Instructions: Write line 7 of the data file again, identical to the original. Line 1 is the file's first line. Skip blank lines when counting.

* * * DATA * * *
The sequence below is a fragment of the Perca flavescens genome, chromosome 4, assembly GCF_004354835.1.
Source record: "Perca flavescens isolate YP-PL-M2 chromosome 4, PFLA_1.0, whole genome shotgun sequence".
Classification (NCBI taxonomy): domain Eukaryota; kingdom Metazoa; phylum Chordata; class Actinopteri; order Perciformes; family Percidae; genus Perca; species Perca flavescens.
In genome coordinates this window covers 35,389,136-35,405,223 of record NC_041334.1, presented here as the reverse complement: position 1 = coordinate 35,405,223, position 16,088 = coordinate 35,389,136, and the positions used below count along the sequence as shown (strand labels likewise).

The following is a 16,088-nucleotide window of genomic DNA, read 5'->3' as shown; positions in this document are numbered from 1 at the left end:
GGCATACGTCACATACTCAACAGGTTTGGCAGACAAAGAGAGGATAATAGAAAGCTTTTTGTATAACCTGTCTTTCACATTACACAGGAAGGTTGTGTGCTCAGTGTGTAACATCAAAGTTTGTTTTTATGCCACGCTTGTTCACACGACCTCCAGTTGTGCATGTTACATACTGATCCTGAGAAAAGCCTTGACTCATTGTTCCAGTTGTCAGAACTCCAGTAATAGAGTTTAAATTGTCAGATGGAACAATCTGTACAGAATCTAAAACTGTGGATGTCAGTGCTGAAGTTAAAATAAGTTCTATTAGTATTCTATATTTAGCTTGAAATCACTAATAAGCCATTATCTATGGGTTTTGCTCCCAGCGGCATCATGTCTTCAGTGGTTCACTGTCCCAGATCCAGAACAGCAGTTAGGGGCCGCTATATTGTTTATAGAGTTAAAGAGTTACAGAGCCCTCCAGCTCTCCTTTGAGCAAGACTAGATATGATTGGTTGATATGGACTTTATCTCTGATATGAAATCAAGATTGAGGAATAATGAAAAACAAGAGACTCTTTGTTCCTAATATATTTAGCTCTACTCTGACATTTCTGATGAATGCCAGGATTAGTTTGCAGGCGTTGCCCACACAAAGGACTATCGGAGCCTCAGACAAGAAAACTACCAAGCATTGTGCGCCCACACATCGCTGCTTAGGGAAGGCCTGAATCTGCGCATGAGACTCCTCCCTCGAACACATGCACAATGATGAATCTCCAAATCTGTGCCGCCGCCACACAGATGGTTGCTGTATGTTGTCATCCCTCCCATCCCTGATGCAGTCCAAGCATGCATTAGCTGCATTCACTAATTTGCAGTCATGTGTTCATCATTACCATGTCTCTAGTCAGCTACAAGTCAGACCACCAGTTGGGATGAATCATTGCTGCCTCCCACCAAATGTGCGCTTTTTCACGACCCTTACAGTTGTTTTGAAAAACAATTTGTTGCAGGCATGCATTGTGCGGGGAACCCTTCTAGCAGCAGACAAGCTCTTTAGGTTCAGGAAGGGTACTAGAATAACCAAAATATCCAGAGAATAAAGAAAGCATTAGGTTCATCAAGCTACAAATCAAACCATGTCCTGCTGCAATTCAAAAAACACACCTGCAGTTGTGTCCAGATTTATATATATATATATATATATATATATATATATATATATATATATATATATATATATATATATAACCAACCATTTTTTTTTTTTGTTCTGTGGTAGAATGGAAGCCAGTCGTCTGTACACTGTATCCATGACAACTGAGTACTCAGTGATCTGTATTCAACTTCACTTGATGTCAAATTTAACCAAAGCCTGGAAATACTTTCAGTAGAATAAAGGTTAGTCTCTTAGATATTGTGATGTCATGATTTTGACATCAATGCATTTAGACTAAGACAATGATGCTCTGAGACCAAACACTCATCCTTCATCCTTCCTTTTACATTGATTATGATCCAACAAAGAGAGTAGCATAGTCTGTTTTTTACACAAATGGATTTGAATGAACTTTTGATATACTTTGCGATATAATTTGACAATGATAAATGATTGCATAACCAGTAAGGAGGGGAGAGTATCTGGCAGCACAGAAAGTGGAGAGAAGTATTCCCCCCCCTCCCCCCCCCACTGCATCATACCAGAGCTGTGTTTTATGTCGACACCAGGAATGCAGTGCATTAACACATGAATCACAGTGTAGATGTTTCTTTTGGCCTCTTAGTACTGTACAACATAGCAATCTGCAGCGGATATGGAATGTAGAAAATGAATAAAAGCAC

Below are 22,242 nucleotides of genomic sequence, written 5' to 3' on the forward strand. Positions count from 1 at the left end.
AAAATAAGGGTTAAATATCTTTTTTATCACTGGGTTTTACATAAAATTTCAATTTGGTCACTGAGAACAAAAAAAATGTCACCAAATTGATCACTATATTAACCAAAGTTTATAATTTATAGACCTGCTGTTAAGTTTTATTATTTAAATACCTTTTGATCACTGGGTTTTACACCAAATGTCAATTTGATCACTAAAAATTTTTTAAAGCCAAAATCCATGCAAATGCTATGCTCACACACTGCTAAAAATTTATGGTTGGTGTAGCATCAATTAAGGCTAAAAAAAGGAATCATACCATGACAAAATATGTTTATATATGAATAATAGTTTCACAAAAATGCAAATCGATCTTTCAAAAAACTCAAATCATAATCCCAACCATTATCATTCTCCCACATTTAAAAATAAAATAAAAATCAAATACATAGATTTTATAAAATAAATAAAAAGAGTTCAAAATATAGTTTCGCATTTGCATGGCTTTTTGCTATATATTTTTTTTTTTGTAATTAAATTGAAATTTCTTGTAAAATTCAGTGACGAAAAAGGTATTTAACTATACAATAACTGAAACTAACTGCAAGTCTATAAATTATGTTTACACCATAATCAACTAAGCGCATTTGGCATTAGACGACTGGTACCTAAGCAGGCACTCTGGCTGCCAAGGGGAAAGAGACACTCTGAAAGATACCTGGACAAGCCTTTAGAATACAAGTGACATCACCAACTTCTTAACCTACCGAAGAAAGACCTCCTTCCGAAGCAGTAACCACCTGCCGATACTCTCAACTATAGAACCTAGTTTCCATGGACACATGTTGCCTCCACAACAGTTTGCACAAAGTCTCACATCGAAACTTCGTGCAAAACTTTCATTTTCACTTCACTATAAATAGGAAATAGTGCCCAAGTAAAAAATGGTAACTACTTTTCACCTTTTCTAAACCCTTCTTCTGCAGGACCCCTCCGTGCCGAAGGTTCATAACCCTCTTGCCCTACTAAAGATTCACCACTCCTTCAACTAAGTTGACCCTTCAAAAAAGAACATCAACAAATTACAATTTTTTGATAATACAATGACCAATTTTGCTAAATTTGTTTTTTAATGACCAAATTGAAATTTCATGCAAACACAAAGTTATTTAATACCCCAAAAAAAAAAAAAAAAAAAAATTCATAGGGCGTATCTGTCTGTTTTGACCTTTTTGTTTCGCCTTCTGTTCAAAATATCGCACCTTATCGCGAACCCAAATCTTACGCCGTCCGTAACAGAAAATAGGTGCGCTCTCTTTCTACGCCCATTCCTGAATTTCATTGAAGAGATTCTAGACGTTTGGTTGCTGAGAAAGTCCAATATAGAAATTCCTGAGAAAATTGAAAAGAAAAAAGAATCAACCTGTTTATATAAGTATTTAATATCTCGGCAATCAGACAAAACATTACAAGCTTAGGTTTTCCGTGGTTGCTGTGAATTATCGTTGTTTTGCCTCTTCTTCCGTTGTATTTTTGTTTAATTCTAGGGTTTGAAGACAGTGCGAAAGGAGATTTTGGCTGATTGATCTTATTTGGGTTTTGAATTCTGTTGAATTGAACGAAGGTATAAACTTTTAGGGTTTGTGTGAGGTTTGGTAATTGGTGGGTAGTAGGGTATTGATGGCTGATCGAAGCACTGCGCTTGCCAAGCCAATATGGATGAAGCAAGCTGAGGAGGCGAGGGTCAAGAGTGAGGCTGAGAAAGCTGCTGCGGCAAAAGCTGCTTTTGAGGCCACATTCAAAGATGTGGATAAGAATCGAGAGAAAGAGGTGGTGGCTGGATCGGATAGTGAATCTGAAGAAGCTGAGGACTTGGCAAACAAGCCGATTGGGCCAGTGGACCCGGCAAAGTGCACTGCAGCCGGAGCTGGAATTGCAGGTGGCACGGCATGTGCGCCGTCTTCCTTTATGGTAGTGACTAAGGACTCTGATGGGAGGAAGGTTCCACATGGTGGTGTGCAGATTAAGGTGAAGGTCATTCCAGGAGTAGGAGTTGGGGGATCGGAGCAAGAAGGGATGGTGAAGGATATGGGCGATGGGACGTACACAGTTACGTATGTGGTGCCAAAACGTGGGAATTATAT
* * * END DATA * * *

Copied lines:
Below are 22,242 nucleotides of genomic sequence, written 5' to 3' on the forward strand. Positions count from 1 at the left end.